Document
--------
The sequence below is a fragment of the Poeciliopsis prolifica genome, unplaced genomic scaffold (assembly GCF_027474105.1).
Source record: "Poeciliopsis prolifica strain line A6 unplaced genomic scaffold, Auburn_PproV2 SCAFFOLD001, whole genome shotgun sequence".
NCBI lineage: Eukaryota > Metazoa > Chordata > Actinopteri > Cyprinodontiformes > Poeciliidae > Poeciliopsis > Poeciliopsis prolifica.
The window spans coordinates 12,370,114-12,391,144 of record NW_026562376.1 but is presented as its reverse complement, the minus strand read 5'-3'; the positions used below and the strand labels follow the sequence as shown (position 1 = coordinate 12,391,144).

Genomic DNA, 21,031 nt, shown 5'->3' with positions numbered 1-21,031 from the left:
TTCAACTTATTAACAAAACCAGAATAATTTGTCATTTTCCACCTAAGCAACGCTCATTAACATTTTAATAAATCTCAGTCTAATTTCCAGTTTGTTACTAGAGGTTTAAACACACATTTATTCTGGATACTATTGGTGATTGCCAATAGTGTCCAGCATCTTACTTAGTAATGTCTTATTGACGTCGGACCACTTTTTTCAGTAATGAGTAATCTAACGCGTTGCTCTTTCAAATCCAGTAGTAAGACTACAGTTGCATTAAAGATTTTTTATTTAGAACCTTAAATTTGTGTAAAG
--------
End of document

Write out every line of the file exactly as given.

The sequence below is a fragment of the Poeciliopsis prolifica genome, unplaced genomic scaffold (assembly GCF_027474105.1).
Source record: "Poeciliopsis prolifica strain line A6 unplaced genomic scaffold, Auburn_PproV2 SCAFFOLD001, whole genome shotgun sequence".
NCBI lineage: Eukaryota > Metazoa > Chordata > Actinopteri > Cyprinodontiformes > Poeciliidae > Poeciliopsis > Poeciliopsis prolifica.
The window spans coordinates 12,370,114-12,391,144 of record NW_026562376.1 but is presented as its reverse complement, the minus strand read 5'-3'; the positions used below and the strand labels follow the sequence as shown (position 1 = coordinate 12,391,144).

Genomic DNA, 21,031 nt, shown 5'->3' with positions numbered 1-21,031 from the left:
TTCAACTTATTAACAAAACCAGAATAATTTGTCATTTTCCACCTAAGCAACGCTCATTAACATTTTAATAAATCTCAGTCTAATTTCCAGTTTGTTACTAGAGGTTTAAACACACATTTATTCTGGATACTATTGGTGATTGCCAATAGTGTCCAGCATCTTACTTAGTAATGTCTTATTGACGTCGGACCACTTTTTTCAGTAATGAGTAATCTAACGCGTTGCTCTTTCAAATCCAGTAGTAAGACTACAGTTGCATTAAAGATTTTTTATTTAGAACCTTAAATTTGTGTAAAG